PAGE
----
Mar 8, 11:08 AM EST

'A Wrinkle in Time' is a big leap for its teenage star

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LOS ANGELES (AP) -- Storm Reid tried to play it cool when Ava DuVernay told her she'd gotten the lead role in Disney's "A Wrinkle in Time," but it wasn't long before the tears started flowing.

"I flipped out," says Reid, now 14 and in the ninth grade.

The Atlanta-native started acting at age 3 after she told her mother that she wanted to be a "stuperstar." She's had bit roles in television ("NCIS: Los Angeles," ''Chicago P.D.") and film ("12 Years a Slave," ''Sleight"), but nothing even close to something like "A Wrinkle in Time." As the heroine Meg Murry, she is in nearly every frame, navigating mean girls at school, the loss of her father and even interdimensional travel.

"It's such an important story to be told," says Reid, who had done a book report on the Madeleine L'Engle novel in the 6th grade. "She goes on this beautiful journey and finds herself and becomes more accepting and learns that she is worthy of being loved."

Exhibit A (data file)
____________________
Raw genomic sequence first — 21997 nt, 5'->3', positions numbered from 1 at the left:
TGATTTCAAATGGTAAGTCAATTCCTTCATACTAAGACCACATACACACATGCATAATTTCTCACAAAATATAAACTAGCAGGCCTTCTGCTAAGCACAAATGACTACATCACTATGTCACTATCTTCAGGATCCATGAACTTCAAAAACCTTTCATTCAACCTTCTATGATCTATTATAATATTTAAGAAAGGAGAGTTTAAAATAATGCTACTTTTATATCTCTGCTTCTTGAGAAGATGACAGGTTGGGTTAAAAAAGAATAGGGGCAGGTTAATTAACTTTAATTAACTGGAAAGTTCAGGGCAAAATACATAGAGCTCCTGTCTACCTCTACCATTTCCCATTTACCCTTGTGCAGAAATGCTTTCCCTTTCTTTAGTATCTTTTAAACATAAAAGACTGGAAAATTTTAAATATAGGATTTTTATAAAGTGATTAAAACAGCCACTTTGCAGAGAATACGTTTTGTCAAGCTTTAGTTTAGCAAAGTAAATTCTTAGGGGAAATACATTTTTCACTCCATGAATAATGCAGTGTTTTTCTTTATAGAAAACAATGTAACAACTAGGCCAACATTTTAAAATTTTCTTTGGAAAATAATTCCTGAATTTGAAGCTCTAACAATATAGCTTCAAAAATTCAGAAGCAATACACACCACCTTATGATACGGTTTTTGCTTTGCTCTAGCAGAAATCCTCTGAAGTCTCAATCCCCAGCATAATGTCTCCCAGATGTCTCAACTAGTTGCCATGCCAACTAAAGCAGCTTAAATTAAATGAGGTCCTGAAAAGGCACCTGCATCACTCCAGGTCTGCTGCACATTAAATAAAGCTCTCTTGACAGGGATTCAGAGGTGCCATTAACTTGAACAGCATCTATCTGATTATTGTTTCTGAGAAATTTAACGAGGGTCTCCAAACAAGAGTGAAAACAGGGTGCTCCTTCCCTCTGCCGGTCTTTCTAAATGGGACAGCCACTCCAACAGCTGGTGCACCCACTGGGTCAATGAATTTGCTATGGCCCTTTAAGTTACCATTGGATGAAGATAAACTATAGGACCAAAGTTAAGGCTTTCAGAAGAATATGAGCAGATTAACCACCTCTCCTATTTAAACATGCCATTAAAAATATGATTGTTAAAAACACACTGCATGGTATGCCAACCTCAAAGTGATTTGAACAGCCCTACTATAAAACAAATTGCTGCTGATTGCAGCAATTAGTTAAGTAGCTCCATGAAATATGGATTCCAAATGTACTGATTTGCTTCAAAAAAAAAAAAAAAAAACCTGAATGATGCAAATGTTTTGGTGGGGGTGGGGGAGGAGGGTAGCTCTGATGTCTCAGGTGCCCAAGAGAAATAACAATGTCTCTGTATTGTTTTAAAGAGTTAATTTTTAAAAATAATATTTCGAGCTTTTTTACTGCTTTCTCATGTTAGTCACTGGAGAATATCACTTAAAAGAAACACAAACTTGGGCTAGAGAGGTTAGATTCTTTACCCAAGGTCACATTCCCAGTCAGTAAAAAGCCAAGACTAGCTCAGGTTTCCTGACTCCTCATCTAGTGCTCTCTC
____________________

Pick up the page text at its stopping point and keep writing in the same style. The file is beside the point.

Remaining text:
DuVernay saw Reid very early on in the casting process and said every girl after had to measure up to her. Eventually she trusted her initial impulse and went back to Reid.

"This whole thing doesn't work if you don't have a great Meg. She goes from completely depressed to defiant to exuberant to joyful to determined to fighting evil. It's every emotion," says DuVernay. "She has the whole thing on her shoulders. She's incredible."

The experience of filming "A Wrinkle in Time" was incredible, Reid says, not only because it meant acting alongside the likes of Oprah Winfrey, Reese Witherspoon, Mindy Kaling and Chris Pine, but because of DuVernay's set.

"Our set was so inclusive with women and men and different races and sexualities. It was kind of like the United Nations," Reid says. "She has a beautiful vision and a beautiful mind."

Reid looks up to actors like Denzel Washington, Meryl Streep and Natalie Portman and loves movies like "Hidden Figures" that tell stories that aren't so widely known. She appreciated that all of her A-list co-stars were humble and down to earth and says that she is still just a normal teenager with a normal life outside of acting.

She says people keep telling her how much she's going to change with her new raised profile. But Winfrey disagrees.

"Miss Oprah told me those people are not right," Reid says. "She told me, 'You're going to stay the same but the people around you are going to change.' I feel like I'll be recognized more once the movie comes out but I'm still the same girl."


Follow AP Film Writer Lindsey Bahr on Twitter: www.twitter.com/ldbahr

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